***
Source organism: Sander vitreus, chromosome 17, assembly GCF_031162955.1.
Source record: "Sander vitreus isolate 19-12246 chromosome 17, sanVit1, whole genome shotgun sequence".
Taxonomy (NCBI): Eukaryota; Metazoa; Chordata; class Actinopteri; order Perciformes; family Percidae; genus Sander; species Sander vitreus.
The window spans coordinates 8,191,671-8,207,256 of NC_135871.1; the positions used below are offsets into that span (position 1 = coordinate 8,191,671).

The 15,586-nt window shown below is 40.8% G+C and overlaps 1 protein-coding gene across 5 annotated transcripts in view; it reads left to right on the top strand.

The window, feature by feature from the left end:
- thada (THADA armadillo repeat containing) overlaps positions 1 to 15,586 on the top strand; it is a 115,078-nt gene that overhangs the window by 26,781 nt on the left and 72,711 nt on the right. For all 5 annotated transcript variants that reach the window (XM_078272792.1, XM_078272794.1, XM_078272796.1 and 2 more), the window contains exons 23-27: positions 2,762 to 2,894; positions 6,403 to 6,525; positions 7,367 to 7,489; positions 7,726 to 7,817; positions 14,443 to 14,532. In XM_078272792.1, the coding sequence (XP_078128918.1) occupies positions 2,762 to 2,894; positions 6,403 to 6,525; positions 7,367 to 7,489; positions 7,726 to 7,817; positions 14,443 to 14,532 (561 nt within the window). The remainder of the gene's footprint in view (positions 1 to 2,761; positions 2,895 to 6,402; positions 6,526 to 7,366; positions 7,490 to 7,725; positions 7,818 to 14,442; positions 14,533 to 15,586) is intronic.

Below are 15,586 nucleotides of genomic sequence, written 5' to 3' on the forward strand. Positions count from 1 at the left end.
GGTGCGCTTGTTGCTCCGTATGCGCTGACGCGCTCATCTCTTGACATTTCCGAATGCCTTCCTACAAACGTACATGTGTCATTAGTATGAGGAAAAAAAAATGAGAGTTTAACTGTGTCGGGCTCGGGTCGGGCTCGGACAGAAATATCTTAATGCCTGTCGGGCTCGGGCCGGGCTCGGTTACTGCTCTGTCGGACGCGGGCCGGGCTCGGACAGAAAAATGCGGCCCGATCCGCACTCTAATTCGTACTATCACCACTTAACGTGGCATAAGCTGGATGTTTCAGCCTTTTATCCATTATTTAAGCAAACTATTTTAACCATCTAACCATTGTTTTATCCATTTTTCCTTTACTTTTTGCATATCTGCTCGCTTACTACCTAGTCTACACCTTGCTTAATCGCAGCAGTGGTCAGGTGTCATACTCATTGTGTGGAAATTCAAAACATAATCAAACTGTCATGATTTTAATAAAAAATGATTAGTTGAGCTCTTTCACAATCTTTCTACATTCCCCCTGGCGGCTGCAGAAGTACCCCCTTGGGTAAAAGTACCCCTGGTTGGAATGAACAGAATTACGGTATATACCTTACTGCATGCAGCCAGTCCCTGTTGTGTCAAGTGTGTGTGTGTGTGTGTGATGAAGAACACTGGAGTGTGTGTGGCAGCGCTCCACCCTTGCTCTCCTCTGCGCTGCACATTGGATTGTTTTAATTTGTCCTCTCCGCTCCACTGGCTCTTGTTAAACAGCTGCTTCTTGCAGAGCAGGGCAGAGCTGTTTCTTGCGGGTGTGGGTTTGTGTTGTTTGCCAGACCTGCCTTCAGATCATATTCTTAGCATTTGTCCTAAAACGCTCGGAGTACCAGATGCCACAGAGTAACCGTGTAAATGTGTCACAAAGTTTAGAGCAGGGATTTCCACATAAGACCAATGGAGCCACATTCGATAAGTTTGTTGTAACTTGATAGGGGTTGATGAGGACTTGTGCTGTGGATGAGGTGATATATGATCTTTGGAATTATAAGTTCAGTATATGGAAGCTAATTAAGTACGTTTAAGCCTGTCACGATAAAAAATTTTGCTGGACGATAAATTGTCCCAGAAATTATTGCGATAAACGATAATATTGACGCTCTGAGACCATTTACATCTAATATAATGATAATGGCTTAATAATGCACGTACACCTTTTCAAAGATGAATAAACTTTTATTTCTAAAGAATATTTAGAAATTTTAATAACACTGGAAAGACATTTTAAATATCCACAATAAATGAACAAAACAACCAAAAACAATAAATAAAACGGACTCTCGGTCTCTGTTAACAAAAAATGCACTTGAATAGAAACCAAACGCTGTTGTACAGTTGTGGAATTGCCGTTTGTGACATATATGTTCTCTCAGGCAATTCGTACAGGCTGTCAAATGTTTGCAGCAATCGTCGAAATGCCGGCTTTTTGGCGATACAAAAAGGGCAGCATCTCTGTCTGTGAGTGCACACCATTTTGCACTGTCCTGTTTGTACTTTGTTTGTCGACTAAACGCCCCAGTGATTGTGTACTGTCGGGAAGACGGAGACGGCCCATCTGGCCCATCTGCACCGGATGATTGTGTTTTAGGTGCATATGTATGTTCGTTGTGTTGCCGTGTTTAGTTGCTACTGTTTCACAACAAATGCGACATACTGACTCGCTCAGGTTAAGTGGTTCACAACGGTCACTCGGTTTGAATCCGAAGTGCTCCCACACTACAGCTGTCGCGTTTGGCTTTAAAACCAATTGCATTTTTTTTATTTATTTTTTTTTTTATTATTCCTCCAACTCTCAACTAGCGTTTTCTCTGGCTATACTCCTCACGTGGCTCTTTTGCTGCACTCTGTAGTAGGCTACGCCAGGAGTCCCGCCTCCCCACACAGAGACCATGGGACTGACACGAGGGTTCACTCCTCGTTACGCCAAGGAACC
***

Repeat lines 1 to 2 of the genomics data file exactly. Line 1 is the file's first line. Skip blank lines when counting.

Source organism: Sander vitreus, chromosome 17, assembly GCF_031162955.1.
Source record: "Sander vitreus isolate 19-12246 chromosome 17, sanVit1, whole genome shotgun sequence".